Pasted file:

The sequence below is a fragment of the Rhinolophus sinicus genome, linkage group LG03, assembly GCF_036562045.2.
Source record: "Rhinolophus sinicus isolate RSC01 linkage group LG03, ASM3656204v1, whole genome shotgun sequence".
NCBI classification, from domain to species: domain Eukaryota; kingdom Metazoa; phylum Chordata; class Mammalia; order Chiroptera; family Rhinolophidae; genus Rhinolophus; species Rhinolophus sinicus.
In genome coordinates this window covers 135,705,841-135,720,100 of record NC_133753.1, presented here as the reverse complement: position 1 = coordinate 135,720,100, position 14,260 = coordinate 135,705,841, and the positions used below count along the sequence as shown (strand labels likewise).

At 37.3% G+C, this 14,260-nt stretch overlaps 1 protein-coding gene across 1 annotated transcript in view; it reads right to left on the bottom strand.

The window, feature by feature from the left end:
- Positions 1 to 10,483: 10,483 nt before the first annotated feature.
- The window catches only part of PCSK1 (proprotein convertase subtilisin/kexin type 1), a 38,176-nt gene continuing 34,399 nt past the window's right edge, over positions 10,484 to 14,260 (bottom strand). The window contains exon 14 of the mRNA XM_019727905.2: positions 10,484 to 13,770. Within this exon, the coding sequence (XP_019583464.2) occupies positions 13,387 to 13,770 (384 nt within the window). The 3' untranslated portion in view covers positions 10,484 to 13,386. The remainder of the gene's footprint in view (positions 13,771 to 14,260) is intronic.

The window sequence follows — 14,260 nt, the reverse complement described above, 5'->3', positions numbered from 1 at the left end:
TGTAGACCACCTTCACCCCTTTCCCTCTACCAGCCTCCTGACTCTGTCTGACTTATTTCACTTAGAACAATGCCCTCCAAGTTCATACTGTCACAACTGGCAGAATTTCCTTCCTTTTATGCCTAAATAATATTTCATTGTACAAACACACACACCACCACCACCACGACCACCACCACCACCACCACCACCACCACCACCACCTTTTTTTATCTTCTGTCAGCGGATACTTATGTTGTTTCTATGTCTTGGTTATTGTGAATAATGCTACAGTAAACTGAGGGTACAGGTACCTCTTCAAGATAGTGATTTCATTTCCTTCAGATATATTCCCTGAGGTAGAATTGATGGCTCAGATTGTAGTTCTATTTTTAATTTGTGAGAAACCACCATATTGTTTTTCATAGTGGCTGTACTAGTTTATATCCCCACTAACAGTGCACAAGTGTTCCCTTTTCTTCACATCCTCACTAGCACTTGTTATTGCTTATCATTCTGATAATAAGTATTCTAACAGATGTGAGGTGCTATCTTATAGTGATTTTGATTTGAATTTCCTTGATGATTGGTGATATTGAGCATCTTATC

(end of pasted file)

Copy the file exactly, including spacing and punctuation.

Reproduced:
The sequence below is a fragment of the Rhinolophus sinicus genome, linkage group LG03, assembly GCF_036562045.2.
Source record: "Rhinolophus sinicus isolate RSC01 linkage group LG03, ASM3656204v1, whole genome shotgun sequence".
NCBI classification, from domain to species: domain Eukaryota; kingdom Metazoa; phylum Chordata; class Mammalia; order Chiroptera; family Rhinolophidae; genus Rhinolophus; species Rhinolophus sinicus.
In genome coordinates this window covers 135,705,841-135,720,100 of record NC_133753.1, presented here as the reverse complement: position 1 = coordinate 135,720,100, position 14,260 = coordinate 135,705,841, and the positions used below count along the sequence as shown (strand labels likewise).

At 37.3% G+C, this 14,260-nt stretch overlaps 1 protein-coding gene across 1 annotated transcript in view; it reads right to left on the bottom strand.

The window, feature by feature from the left end:
- Positions 1 to 10,483: 10,483 nt before the first annotated feature.
- The window catches only part of PCSK1 (proprotein convertase subtilisin/kexin type 1), a 38,176-nt gene continuing 34,399 nt past the window's right edge, over positions 10,484 to 14,260 (bottom strand). The window contains exon 14 of the mRNA XM_019727905.2: positions 10,484 to 13,770. Within this exon, the coding sequence (XP_019583464.2) occupies positions 13,387 to 13,770 (384 nt within the window). The 3' untranslated portion in view covers positions 10,484 to 13,386. The remainder of the gene's footprint in view (positions 13,771 to 14,260) is intronic.

The window sequence follows — 14,260 nt, the reverse complement described above, 5'->3', positions numbered from 1 at the left end:
TGTAGACCACCTTCACCCCTTTCCCTCTACCAGCCTCCTGACTCTGTCTGACTTATTTCACTTAGAACAATGCCCTCCAAGTTCATACTGTCACAACTGGCAGAATTTCCTTCCTTTTATGCCTAAATAATATTTCATTGTACAAACACACACACCACCACCACCACGACCACCACCACCACCACCACCACCACCACCACCACCTTTTTTTATCTTCTGTCAGCGGATACTTATGTTGTTTCTATGTCTTGGTTATTGTGAATAATGCTACAGTAAACTGAGGGTACAGGTACCTCTTCAAGATAGTGATTTCATTTCCTTCAGATATATTCCCTGAGGTAGAATTGATGGCTCAGATTGTAGTTCTATTTTTAATTTGTGAGAAACCACCATATTGTTTTTCATAGTGGCTGTACTAGTTTATATCCCCACTAACAGTGCACAAGTGTTCCCTTTTCTTCACATCCTCACTAGCACTTGTTATTGCTTATCATTCTGATAATAAGTATTCTAACAGATGTGAGGTGCTATCTTATAGTGATTTTGATTTGAATTTCCTTGATGATTGGTGATATTGAGCATCTTATC